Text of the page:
These two books, self-consciously Marxist in perspective, are reservoirs of basic historical and geographic information and insight about one of the lesser known parts of South America, the seasonally flooded plains of the lower Magdalena, Cauca, César, and San Jorge river valleys and the adjacent Sabanas de Bolívar.

In Mompox y Loba, well-known sociologist Orlando Fals Borda returns to his “roots,” his native village of San Martín de Loba on the Magdalena near the old colonial city of Mompox. As the title suggests, this is a “double history,” made up of two parallel accounts. On one side of each page is an informed and profusely detailed description of the land and the amphibious society it has supported, while the opposite sides contain an interpretive analysis and the appropriate documentation (canal A and canal B). The volume covers the social history of the period to the end of the revolution of 1810-21. A second, in preparation, will bring it through the convulsions of the nineteenth and twentieth centuries.

Fals’s technique is as novel as his organization. He is the reporter for a group of five compatriots who are brought together in the course of a chalupa trip on the Magdalena from Magangué to San Martín de Loba. During the journey they reflect on their patria chica, on why it is what it is, and how it happens that what was once a prosperous, relatively egalitarian society has come to its present state. The world of the rianos, it is suggested, is but a reflection of modern Colombian society and its problems. On arrival at Loba, it is decided to involve the larger community in a kind of folk seminar on the past and present conditions of the town and its region, focusing on the historical processes that have left it an economic and cultural backwater. It appears that this is no literary ploy, but that these study sessions have been realities and are continuing.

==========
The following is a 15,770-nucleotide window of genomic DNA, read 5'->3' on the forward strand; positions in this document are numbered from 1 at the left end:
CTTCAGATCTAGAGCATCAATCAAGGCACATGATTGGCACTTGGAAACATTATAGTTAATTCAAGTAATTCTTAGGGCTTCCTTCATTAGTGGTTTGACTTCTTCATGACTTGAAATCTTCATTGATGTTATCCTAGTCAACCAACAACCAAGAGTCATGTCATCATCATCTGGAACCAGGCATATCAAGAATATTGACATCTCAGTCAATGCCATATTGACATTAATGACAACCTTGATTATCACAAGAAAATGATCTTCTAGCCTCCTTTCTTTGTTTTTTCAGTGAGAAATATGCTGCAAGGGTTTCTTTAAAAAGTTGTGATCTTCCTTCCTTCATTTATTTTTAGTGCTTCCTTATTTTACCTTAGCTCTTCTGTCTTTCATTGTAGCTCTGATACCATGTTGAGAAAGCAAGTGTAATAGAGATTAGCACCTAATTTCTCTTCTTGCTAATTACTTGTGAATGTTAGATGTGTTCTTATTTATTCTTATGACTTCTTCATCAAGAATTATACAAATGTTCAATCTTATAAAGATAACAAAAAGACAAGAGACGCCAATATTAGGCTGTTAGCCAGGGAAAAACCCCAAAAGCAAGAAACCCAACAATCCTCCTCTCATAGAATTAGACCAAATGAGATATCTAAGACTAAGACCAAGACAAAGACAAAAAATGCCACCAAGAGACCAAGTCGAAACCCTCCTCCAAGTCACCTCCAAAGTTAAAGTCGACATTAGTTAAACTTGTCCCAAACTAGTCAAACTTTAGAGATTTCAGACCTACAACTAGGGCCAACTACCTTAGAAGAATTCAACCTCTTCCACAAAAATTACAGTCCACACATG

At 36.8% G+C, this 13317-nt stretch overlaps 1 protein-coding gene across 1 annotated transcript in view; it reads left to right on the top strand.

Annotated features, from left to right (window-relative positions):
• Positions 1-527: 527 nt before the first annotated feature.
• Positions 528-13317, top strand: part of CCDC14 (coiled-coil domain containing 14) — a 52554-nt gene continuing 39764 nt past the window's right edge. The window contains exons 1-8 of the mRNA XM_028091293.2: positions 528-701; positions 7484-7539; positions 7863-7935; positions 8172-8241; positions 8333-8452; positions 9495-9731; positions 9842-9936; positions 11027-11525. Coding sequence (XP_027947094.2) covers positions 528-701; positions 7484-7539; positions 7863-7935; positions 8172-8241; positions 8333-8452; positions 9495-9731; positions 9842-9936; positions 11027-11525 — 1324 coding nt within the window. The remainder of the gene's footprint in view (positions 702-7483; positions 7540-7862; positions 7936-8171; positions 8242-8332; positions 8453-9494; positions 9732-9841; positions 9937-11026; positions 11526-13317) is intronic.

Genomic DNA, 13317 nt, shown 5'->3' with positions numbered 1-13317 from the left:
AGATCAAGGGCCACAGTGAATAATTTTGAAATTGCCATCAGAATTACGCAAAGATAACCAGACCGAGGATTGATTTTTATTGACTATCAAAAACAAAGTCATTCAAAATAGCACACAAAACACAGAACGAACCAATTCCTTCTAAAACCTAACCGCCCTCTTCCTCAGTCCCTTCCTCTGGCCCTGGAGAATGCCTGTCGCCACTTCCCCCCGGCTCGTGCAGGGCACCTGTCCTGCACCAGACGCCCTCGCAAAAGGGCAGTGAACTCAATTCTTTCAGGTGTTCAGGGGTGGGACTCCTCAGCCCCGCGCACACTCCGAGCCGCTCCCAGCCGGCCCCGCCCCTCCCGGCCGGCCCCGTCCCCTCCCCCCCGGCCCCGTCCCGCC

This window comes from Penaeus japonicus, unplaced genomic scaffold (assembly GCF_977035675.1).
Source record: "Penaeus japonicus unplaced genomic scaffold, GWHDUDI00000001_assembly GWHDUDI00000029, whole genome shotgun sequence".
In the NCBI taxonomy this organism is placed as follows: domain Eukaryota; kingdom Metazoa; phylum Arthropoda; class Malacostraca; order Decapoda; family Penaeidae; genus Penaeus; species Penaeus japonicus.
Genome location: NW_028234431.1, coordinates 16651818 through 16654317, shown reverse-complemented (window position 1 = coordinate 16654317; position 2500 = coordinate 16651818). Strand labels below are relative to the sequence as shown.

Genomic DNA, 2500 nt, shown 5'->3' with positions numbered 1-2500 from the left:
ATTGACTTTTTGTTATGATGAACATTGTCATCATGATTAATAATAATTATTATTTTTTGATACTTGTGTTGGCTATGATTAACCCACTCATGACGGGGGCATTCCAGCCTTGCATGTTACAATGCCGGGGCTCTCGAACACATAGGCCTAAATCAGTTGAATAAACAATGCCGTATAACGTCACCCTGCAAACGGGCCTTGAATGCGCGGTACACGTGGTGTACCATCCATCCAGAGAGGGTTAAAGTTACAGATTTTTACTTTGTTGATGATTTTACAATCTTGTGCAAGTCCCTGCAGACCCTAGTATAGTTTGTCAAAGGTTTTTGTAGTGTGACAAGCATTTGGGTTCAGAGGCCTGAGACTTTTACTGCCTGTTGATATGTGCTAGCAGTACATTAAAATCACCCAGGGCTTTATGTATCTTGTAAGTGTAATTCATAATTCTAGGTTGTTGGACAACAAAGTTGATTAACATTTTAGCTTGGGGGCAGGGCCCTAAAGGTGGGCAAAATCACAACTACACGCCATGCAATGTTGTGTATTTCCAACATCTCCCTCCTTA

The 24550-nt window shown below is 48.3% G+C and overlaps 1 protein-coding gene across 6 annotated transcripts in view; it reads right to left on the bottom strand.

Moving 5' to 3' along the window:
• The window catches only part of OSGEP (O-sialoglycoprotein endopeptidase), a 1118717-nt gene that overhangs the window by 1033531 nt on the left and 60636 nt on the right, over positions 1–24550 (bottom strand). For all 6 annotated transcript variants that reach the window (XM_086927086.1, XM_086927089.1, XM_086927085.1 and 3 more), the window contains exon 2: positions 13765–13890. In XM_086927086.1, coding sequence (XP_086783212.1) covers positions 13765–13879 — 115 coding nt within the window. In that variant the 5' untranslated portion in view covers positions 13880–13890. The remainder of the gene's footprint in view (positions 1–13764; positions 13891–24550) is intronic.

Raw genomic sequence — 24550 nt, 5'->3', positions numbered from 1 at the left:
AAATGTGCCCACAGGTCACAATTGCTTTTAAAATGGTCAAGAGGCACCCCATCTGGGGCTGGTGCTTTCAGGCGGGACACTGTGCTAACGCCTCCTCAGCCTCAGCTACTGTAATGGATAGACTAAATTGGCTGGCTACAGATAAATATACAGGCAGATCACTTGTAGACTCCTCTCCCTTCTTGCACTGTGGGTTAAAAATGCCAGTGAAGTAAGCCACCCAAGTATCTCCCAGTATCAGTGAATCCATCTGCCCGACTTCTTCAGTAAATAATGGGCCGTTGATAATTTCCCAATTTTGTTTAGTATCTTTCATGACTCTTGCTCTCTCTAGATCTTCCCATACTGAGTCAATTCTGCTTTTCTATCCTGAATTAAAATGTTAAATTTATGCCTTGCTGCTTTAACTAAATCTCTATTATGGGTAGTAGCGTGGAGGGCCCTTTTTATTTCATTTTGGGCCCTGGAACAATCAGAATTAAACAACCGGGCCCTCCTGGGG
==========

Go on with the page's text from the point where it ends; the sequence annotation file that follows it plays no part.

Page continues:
The book is an important one for anyone interested in the colonial background of the Caribbean lowlands of Colombia. A deftly constructed combination of local history, cultural geography, and social commentary, it gave the reviewer, at least, the excitement of discovery. It is a mine of material from generally inaccessible municipal and family archives and from the testimony of local riverfront sabios. Genealogical reconstructions of the elite families are especially instructive, revealing the complex interlocking relationships among them.

The author says that he has not written for historians or for government officials, but for the common folk of Loba and the entire Mompox region, “to open their eyes to the importance of knowing their past and to link it with their present actions and hopes.” Shining through the sometimes revolutionary matrix is a deep personal commitment and concern for social reform and the future welfare of the people.

The Reyes Posada volume, like that of Fals Borda, carries a political message and is rich in regional historical background. It focuses on the agrarian history of the neighboring Sabanas de Bolívar, separated from Bolívar in 1968 to form the department of Sucre, with its capital Sincelejo.

It is a story of land monopoly and widening class conflicts, and of how they have contributed to making this area the heartland of livestock latifundia on the northwest coast of Colombia. The concentration of regional political power in the hands of an increasingly entrenched land-owning elite and the evolution of political clientelismo are the overriding themes. The recent social unrest in the area and the rash of “invasions,” reflecting the excesses of latifundismo and the ineffectiveness of agrarian reform, have been the yeast that has given rise to a realistic new historical and social-science literature in Colombia, of which these two works are noteworthy representatives.